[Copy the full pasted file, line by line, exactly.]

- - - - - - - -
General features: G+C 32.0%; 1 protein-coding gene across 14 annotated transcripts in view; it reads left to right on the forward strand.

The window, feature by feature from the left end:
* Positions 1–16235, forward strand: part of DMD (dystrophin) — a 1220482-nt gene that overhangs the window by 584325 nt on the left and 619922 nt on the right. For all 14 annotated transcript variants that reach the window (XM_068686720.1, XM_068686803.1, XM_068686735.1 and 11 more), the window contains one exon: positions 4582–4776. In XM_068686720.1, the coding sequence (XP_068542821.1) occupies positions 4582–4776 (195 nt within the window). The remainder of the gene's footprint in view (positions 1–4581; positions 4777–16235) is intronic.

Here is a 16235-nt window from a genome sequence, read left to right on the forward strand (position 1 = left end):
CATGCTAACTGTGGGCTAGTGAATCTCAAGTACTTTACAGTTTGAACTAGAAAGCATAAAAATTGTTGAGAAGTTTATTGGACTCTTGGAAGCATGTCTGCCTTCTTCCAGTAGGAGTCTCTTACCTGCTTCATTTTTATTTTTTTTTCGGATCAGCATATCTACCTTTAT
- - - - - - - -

General features: G+C 32.0%; 1 protein-coding gene across 14 annotated transcripts in view; it reads left to right on the forward strand.

The window, feature by feature from the left end:
* Positions 1–16235, forward strand: part of DMD (dystrophin) — a 1220482-nt gene that overhangs the window by 584325 nt on the left and 619922 nt on the right. For all 14 annotated transcript variants that reach the window (XM_068686720.1, XM_068686803.1, XM_068686735.1 and 11 more), the window contains one exon: positions 4582–4776. In XM_068686720.1, the coding sequence (XP_068542821.1) occupies positions 4582–4776 (195 nt within the window). The remainder of the gene's footprint in view (positions 1–4581; positions 4777–16235) is intronic.

Here is a 16235-nt window from a genome sequence, read left to right on the forward strand (position 1 = left end):
CATGCTAACTGTGGGCTAGTGAATCTCAAGTACTTTACAGTTTGAACTAGAAAGCATAAAAATTGTTGAGAAGTTTATTGGACTCTTGGAAGCATGTCTGCCTTCTTCCAGTAGGAGTCTCTTACCTGCTTCATTTTTATTTTTTTTTCGGATCAGCATATCTACCTTTAT